What inspires you? Where do you find your creativity? In this video how-to demonstration Leanne discusses the process of creativity and shares her source of inspiration. For Leanne the primary inspiration is the flowers themselves. By meditating on each blossom she finds the design perfect for the flowers. Yes, as she says “the flowers tell me what to do.” You will love this design. Enjoy!
Welcome to the Flower School .com video library. I'm Leanne Kesler, Director of the Floral Design Institute. Today, I want to share with you a bit in the process of creating a design. People always ask me, "How do you get your inspiration?" And I always say, "It's a moment of looking at the flowers, the meditation on each material, that it tells me what to do."
I started with a simple, water-tight vessel, added floral foam, pre-soaked with flower food, then I took my cue from Mother Nature. As I'm thinking about what materials to use, I look at the orchid, and I was first taught that you always match the throat, so I decided I needed that hot pink, but with an antique vibe with the carnations, paired beautifully. Then I thought about the color wheel. What would be the complement?
The complement to pink is green, so then I started hunting for succulents. And isn't that beautiful? It has the complementary hues right on the same plant. Then I added a bit of reindeer moss, also in the green, to set it off, and a bit of vine to give a little softness. So Mother Nature and the color wheel combined. For the succulent, the easiest way to do that is just to go ahead and cut it from the plant, as close to the soil as you can get. Remove the lower leaves, and then using a two-inch wood-wired pick, just attach that to the side, and that's how I'll anchor it into the foam.
Once I've chosen my materials, then I focus on the elements and the principles of design, and for me, placing my lines always gets me started, just giving it a cut, thinking about the natural curvature, placing it in, adding another, looking at the lines, determining which way they go, how their faces face. I think I'll put this one in next, bring it right alongside the first one, to make that line my most prominent, just weaving them together, then bringing in one more, and this time coming out the opposite side, looking back inward, creating movement around the design.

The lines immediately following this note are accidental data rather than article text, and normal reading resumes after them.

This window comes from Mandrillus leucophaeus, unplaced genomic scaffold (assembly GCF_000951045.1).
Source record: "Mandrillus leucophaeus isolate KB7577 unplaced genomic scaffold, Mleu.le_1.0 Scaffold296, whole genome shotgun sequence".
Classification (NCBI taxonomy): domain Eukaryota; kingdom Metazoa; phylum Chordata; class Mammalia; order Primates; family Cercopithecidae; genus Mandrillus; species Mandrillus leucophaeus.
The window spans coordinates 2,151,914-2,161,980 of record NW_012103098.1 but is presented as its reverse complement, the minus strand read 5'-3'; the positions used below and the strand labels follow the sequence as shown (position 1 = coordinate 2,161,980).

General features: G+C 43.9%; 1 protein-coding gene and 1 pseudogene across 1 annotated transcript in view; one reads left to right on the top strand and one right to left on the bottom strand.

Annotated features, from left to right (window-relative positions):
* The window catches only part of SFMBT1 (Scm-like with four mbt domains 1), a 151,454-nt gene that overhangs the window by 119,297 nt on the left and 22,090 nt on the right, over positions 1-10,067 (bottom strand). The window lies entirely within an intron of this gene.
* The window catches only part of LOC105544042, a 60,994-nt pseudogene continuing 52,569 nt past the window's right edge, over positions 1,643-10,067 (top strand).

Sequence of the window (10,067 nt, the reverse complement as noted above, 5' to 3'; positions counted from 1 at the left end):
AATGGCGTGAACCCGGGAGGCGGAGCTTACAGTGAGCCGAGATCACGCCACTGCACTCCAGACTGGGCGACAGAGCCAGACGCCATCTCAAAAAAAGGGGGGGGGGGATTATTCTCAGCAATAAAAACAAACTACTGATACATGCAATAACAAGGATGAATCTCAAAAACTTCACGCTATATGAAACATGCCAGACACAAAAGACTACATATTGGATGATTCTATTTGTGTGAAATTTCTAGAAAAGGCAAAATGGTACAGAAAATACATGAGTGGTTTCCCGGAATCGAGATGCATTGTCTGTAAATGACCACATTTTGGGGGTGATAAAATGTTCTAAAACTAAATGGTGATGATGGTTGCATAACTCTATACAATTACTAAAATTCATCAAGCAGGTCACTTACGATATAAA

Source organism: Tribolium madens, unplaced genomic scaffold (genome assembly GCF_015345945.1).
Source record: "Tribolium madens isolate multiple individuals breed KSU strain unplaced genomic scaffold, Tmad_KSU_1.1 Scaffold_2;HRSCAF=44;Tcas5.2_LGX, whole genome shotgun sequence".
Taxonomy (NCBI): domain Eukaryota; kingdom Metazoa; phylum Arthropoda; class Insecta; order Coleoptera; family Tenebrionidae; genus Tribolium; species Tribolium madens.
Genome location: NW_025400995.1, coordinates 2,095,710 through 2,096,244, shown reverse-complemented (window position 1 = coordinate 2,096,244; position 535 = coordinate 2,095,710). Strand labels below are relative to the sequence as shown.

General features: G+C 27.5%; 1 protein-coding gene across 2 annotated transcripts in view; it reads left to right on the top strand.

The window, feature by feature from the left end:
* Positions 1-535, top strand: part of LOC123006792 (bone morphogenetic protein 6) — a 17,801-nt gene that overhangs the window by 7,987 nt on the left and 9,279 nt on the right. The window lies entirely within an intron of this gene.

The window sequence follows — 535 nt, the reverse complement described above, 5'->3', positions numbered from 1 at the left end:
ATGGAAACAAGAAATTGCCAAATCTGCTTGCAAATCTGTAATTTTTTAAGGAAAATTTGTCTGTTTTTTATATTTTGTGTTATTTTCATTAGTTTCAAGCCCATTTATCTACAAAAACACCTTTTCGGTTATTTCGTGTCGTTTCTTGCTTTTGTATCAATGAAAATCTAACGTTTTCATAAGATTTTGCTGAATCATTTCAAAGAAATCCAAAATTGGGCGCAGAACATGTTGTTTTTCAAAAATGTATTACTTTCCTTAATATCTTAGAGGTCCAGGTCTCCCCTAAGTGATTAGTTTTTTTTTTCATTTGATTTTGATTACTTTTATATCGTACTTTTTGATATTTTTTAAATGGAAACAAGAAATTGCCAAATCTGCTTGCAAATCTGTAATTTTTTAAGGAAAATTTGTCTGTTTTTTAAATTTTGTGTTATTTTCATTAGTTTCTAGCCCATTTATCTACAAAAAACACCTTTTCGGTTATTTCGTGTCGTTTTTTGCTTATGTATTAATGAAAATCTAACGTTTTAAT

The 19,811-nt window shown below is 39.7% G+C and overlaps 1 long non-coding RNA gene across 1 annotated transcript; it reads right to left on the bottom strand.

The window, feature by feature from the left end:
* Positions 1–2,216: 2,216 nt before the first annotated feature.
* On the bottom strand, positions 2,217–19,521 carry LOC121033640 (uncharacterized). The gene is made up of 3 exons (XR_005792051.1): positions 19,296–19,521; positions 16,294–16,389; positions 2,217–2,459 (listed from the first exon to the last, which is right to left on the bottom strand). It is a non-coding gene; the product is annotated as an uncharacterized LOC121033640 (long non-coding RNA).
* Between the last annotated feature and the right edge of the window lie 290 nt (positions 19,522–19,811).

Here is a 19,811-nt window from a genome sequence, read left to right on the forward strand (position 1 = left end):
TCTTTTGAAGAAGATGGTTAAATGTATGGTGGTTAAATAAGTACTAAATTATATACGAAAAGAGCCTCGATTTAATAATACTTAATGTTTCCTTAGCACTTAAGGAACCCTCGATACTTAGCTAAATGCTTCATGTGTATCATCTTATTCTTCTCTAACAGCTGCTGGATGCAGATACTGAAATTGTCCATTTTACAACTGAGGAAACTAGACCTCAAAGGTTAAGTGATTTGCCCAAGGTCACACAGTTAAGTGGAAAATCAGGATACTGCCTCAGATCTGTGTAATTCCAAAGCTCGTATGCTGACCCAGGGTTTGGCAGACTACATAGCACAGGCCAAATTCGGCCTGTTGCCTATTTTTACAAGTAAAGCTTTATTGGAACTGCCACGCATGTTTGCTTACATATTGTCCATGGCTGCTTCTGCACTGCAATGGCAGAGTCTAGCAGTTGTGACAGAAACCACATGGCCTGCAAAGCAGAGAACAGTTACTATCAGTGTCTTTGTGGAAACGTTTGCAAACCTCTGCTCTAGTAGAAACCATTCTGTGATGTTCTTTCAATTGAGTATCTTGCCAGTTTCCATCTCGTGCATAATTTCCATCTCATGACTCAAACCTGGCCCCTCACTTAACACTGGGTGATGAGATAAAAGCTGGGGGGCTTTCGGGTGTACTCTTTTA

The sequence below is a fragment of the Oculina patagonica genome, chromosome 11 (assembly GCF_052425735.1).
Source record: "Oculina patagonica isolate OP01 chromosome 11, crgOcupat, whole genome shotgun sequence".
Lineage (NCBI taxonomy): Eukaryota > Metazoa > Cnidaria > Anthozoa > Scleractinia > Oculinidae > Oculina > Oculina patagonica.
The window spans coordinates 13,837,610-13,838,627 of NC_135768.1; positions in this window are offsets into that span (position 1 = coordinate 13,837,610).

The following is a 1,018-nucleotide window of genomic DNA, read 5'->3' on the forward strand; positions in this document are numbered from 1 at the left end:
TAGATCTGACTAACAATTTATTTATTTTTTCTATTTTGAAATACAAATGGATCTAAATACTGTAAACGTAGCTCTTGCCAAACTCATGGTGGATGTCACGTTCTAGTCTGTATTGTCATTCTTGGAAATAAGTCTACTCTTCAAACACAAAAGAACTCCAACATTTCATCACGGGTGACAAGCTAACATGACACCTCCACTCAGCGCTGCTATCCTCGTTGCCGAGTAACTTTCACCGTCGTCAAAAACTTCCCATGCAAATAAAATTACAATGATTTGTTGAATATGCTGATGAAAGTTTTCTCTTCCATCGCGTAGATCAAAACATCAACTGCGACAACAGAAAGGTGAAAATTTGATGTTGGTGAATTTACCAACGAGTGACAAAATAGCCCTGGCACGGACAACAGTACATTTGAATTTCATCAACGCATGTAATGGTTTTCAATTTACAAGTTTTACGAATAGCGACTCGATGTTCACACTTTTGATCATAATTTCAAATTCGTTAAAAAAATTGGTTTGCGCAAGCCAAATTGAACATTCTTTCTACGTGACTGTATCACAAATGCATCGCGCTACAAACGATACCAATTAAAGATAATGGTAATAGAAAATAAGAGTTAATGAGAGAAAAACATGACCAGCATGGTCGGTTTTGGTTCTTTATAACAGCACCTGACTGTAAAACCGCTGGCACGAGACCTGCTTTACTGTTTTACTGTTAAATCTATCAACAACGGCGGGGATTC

You can see, I adjusted the lower one, turned it to face myself and lined it up better. Now, I'm ready to add in the emphasis, the focal area, and that's where I'll bring in the carnations and the succulents, tucking them down very, very, very low, so that they draw your eye in and help break the line of the container. Of course, if I bring it to the front, I also want to bring it to the back, and then connect them in the center, creating a path that guides your eye from front to back, then coming back in with the succulents, and grouping them to create the focal emphasis.
As I finish, I want to think about drawing the eye all the way to the back. We started it with the carnations, but adding one more succulent, tucked low in the back, finishes it so that it's beautiful, and then also guides the eye, front to back, so that you have depth in the design. Then to cover the mechanics, add contrast and texture, a little bit of reindeer moss, just small chunks, and then using a greening pin, pinning it directly in, down into the foam, making sure that the pin doesn't show. Make sure that all your mechanics are concealed, and add that little bit of contrast color to finish the design.
The finished arrangement is sweet. It is a meditation, but it's very precise, and to add interest, I want to add a little bit of movement and dynamic line, and that's where the vines come in, just a small bit of honeysuckle, giving it a cut, and letting it come out, adding dimension to the design, making it all a little bigger, maybe another bit, shortening it, letting it come around towards the back, and then just tucking it in low, drawing the color across, and then deciding, "Do I want to be even fuller, leggier? Where do I want it? Or do I want to stop?"
The creative process is different for everyone. I've shared where I start, which is with the material, and then looking to the color wheel. Where do you start? Kind of an interesting question. Now it is your turn. If you need more creative inspiration, check out the website, FlowerSchool.com. If you have questions, you can reach us through there, and of course, I want to see what you create. Take a moment. Take a photograph of your work, post it on social media, tag Floral Design Institute, and then add in the comments, what was your inspiration? That way, we all can see, because it's your turn to have fun and do something you love.